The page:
Great Depression icon meets the great recession
A modern visit to the nonfictional Sallisaw, Okla. – home of the fictional ‘Grapes of Wrath’ Joads
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In John Steinbeck’s “Grapes of Wrath,” a tractor in the employ of a faceless “company¨ knocks the Joads’ house off its foundation once the sharecroppers abandon it and the fields they can no longer afford to work.
The Joads were fictional, a composite of fact and fancy. But Sallisaw is real, the seat of Sequoyah County in southeastern Oklahoma. Largely a bedroom community for the nearby city of Fort Smith, Ark., Sallisaw is a town of 8,000 off of Interstate 40 with a junior college, a German-owned, state-of-the-art chicken breeding plant, and a Cherokee casino.
It has endured and prospered since the Depression. Yet seven decades after the release of Steinbeck’s Pulitzer-winning book and subsequent movie with Henry Fonda as prodigal son Tom Joad, the town carries the burden of stereotype.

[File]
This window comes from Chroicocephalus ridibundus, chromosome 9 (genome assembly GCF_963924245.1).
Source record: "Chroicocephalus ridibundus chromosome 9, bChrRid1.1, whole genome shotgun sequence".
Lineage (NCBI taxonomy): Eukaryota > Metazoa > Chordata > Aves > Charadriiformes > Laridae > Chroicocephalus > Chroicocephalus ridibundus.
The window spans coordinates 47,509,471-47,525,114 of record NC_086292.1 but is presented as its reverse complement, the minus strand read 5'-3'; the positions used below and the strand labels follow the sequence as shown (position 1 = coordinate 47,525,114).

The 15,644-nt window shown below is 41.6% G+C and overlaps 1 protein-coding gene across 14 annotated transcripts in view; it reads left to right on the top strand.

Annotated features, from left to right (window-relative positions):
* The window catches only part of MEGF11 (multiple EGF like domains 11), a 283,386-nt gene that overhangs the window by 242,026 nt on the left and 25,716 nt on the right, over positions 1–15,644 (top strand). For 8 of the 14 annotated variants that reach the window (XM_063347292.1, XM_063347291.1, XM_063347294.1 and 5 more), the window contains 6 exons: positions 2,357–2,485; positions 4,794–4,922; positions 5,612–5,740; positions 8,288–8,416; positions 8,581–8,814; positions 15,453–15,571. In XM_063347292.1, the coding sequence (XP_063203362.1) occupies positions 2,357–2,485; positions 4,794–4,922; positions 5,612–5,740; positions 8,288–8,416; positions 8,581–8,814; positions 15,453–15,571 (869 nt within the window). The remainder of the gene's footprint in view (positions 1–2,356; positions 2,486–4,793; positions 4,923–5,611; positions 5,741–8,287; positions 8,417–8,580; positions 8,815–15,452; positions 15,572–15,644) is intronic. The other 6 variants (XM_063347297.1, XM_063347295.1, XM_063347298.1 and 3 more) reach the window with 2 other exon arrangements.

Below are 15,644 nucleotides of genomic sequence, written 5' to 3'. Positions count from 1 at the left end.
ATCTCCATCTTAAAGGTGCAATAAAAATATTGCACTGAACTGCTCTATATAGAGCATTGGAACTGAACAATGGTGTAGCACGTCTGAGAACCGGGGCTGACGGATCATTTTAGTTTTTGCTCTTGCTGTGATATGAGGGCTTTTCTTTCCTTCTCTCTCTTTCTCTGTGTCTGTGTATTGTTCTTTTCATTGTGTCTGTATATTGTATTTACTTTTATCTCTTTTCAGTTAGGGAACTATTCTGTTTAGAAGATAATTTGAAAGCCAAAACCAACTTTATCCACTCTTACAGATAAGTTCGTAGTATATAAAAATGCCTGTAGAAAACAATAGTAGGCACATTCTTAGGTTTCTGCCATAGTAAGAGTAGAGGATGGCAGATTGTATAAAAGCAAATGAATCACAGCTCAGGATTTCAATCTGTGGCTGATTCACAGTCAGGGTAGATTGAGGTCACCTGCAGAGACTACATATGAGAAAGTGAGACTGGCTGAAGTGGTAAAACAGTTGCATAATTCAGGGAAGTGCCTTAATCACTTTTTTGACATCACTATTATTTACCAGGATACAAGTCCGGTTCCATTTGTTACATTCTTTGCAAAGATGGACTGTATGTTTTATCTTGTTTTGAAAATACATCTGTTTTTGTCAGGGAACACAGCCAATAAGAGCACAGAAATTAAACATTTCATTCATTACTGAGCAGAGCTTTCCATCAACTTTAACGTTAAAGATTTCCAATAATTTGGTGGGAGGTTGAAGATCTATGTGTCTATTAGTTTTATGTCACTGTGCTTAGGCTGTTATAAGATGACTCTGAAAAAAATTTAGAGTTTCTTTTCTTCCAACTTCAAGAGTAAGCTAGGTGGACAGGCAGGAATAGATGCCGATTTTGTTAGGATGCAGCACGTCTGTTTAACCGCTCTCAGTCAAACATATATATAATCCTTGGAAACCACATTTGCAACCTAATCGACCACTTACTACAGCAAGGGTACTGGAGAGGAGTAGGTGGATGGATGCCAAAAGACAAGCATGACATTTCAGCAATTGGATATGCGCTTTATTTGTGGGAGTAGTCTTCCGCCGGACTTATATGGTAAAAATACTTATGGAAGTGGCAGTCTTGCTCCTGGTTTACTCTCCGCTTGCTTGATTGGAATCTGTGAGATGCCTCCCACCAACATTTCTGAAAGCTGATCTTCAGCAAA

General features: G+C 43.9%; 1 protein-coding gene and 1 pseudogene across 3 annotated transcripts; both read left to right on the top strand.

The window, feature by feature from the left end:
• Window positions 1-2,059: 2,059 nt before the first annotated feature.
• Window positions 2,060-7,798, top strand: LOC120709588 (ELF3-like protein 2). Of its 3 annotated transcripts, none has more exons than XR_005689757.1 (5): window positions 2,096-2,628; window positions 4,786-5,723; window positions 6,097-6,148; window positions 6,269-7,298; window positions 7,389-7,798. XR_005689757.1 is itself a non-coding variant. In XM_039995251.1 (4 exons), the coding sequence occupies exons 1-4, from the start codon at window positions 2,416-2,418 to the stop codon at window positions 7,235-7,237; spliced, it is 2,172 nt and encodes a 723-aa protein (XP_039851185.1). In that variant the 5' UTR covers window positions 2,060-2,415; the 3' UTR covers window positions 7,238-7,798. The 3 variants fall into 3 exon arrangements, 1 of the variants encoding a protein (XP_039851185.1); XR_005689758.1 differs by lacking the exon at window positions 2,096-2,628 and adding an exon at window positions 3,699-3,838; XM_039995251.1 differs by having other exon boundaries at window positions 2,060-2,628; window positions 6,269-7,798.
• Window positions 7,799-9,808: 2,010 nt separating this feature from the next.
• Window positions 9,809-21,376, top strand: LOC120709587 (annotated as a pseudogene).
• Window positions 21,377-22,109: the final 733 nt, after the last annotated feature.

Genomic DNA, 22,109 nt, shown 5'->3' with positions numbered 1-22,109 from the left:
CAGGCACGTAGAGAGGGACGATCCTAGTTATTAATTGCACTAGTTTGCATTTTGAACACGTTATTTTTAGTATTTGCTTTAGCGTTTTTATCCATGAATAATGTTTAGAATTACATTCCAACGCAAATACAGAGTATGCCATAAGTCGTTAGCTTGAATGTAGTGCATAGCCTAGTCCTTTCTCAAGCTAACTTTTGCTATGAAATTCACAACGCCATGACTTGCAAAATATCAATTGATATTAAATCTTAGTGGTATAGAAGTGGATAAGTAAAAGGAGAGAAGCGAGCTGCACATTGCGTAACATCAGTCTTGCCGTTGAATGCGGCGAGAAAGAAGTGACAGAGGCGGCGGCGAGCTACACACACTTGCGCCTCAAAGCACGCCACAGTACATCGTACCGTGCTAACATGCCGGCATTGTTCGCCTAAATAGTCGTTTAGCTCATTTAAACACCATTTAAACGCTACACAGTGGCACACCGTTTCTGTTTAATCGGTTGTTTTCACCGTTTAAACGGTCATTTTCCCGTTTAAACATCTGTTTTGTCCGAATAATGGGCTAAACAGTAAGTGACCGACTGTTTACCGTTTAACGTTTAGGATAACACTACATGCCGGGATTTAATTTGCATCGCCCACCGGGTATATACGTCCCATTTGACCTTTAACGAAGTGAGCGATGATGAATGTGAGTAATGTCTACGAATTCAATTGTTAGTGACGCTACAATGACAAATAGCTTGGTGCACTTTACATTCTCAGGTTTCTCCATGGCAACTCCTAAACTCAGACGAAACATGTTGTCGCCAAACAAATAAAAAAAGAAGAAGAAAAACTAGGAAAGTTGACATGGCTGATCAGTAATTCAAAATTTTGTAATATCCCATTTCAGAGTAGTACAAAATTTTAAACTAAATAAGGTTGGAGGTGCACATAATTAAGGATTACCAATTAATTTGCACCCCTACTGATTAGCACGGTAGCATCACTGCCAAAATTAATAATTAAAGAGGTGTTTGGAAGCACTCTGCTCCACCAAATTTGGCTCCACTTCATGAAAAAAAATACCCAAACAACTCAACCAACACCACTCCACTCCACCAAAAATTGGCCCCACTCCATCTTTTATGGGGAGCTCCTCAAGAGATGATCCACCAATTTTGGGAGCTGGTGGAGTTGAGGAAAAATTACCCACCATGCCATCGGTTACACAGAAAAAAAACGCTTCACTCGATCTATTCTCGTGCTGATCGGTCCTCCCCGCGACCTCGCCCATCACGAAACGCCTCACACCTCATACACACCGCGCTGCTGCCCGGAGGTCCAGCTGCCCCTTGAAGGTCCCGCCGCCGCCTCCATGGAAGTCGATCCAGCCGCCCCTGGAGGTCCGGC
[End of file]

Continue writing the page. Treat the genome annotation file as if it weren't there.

The “Grapes of Wrath” is the nation’s touchstone for the hardships of the Great Depression, when 400,000 Americans – mostly “Okies” along with others from Arkansas and West Texas – packed it up for points west, primarily California.
As the US sinks deeper into its worst economic times since then, the question that haunts Americans – particularly here – is: Might it get that bad again?
Even in February, the slowdown, was still not completely tangible here. Sallisaw city manger Bill Baker was saying sales tax revenue had not dipped dramatically, and “so far, we’ve only seen the recession on TV and in the papers.”
A month later, though, he notes that hotel and motel tax revenue is down, housing sales are all but dead, and developers have turned away from planned subdivisions.
“We were seeing two or three foreclosures a week – but last week we didn’t see a single one,” said F.L. Holton earlier this month. He owns the Central National Bank – “no sub-prime loans with us” – in nearby Poteau, Okla.
“They’ve slowed up at the rock quarries because construction has fallen off, but chicken and cattle [farming] is holding,” said Mr. Holton, who, aside from World War II service and college, has lived his entire 89 years in southeastern Oklahoma. He notes, too, that the Therma-Tru door factory near here plans to shut its operations – with a loss of 220 jobs.